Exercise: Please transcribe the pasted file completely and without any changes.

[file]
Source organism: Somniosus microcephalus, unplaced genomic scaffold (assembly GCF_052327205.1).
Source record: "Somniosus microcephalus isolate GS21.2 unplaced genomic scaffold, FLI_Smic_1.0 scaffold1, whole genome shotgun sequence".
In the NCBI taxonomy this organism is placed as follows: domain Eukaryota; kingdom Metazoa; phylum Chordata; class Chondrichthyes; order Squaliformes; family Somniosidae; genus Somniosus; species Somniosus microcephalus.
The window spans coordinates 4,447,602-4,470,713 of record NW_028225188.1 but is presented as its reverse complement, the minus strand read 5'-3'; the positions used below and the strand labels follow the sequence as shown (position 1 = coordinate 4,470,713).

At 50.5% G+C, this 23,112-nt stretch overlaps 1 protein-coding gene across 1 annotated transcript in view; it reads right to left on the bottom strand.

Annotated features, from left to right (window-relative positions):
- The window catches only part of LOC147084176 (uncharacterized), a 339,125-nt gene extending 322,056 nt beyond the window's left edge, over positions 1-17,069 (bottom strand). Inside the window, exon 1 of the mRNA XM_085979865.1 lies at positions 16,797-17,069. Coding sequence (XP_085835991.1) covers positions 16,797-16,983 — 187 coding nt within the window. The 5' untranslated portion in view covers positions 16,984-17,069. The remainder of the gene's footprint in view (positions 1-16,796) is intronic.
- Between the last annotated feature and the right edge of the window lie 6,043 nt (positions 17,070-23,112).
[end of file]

Source organism: Somniosus microcephalus, unplaced genomic scaffold (assembly GCF_052327205.1).
Source record: "Somniosus microcephalus isolate GS21.2 unplaced genomic scaffold, FLI_Smic_1.0 scaffold1, whole genome shotgun sequence".
In the NCBI taxonomy this organism is placed as follows: domain Eukaryota; kingdom Metazoa; phylum Chordata; class Chondrichthyes; order Squaliformes; family Somniosidae; genus Somniosus; species Somniosus microcephalus.
The window spans coordinates 4,447,602-4,470,713 of record NW_028225188.1 but is presented as its reverse complement, the minus strand read 5'-3'; the positions used below and the strand labels follow the sequence as shown (position 1 = coordinate 4,470,713).

At 50.5% G+C, this 23,112-nt stretch overlaps 1 protein-coding gene across 1 annotated transcript in view; it reads right to left on the bottom strand.

Annotated features, from left to right (window-relative positions):
- The window catches only part of LOC147084176 (uncharacterized), a 339,125-nt gene extending 322,056 nt beyond the window's left edge, over positions 1-17,069 (bottom strand). Inside the window, exon 1 of the mRNA XM_085979865.1 lies at positions 16,797-17,069. Coding sequence (XP_085835991.1) covers positions 16,797-16,983 — 187 coding nt within the window. The 5' untranslated portion in view covers positions 16,984-17,069. The remainder of the gene's footprint in view (positions 1-16,796) is intronic.
- Between the last annotated feature and the right edge of the window lie 6,043 nt (positions 17,070-23,112).